Since 1953 there have been eleven recessions in the US, as identified by the National Bureau of Economic Research (NBER). The primary recession indicator is two consecutive quarters of declines in the gross domestic product (GDP). Still, more broadly, it usually consists of an overall sluggish economy, a fall in manufacturing, a reduction in jobs, and a rise in unemployment. In a recession, lower economic activity would generally lead to decreased inflation, but some recessions, such as 1980 and 1991, resulted from inflation and a tightening monetary policy. Consequently, the Fed is cautious about raising interest rates too quickly. The average length of a recession is 11 months, although the 2020 recession only lasted two months and the 2008 recession lasted 18 months.
While many believe we are headed for a recession, the economic data has not confirmed this prognosis. The flattening of the US Treasury Yield Curve is most concerning, which means that shorter-term interest rates are higher than long-term rates. For example, yields on the 7-year Treasury rose higher than those of the 10-year Treasury, which is unusual because investors typically expect more compensation for taking on the risk of owning longer-dated bonds. Usually, a 10-year bond yields more than a 7-year bond. A flat or inverted yield curve has historically been a reliable indicator of a pending recession.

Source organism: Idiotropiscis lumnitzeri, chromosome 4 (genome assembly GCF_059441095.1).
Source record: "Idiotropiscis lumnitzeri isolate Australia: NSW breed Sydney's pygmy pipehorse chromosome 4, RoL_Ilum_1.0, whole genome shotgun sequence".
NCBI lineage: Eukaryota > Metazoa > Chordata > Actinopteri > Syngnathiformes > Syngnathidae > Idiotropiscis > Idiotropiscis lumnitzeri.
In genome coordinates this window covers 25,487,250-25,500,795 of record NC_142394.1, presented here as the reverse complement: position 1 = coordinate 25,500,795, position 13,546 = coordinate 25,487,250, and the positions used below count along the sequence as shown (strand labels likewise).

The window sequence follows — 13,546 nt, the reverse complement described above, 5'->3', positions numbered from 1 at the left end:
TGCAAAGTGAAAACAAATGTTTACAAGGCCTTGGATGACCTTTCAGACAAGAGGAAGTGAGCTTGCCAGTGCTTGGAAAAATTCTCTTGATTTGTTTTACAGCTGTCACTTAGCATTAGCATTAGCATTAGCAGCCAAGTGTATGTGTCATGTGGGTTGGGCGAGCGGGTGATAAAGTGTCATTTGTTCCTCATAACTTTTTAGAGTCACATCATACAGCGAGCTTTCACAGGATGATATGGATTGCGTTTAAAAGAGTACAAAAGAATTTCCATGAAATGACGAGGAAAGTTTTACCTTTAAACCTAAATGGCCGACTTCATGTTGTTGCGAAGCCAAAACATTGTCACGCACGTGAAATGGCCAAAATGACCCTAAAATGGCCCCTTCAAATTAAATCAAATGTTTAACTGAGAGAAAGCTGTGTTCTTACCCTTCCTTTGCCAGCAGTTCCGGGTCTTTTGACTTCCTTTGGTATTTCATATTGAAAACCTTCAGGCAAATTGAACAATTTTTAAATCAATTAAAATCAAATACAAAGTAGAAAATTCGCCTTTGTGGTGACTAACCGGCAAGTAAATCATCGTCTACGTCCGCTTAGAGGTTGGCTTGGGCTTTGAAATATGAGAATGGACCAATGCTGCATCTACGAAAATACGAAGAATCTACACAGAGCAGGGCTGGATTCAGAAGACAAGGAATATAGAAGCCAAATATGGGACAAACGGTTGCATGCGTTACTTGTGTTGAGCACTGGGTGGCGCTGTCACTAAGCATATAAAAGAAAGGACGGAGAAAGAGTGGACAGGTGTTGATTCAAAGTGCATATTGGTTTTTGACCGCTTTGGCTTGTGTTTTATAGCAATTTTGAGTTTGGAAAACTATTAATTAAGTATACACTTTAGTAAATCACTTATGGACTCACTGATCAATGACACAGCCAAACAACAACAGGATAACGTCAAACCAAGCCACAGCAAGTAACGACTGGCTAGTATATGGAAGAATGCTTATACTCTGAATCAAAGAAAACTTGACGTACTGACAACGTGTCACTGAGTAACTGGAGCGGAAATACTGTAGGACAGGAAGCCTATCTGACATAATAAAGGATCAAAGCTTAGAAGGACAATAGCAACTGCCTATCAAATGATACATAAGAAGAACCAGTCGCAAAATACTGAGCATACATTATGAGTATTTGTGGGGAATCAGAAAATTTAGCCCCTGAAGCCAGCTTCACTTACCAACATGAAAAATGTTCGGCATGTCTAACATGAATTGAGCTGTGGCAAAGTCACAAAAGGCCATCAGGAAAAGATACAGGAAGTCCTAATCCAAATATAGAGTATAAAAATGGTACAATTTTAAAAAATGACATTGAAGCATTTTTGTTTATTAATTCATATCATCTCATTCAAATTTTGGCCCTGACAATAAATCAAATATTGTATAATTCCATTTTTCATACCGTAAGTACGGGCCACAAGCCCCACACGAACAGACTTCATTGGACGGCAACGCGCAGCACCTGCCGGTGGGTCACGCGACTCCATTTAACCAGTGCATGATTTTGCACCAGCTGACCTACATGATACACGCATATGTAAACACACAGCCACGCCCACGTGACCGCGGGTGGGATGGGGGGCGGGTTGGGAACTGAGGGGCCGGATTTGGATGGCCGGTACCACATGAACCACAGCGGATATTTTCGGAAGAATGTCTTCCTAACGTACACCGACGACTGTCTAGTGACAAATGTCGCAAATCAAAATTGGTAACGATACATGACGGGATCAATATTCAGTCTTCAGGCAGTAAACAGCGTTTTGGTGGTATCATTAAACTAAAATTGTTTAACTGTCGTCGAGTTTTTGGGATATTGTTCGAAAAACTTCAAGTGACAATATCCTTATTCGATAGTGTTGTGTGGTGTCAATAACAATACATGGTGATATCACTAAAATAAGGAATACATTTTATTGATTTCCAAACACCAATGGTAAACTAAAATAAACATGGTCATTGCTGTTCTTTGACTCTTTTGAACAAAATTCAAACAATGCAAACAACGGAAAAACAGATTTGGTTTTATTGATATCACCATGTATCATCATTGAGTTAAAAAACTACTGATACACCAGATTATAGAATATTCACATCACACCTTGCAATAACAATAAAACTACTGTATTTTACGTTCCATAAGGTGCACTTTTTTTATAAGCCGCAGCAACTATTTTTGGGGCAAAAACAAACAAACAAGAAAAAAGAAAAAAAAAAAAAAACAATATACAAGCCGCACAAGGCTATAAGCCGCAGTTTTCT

So, a recession may be on the horizon, but since no one knows for sure when the U.S. will enter a recession again, it is more important to be prepared for an economic downturn rather than try and predict it. When recessions strike, it is best to focus on the long-term and manage your exposures through scientifically structured diversification, tilting towards value, limiting risk, and setting aside additional capital to invest during the recovery. Once the inequities that led to the recession are corrected, economies tend to rebound quickly, and you will be rewarded for adequately positioning your portfolio to participate.
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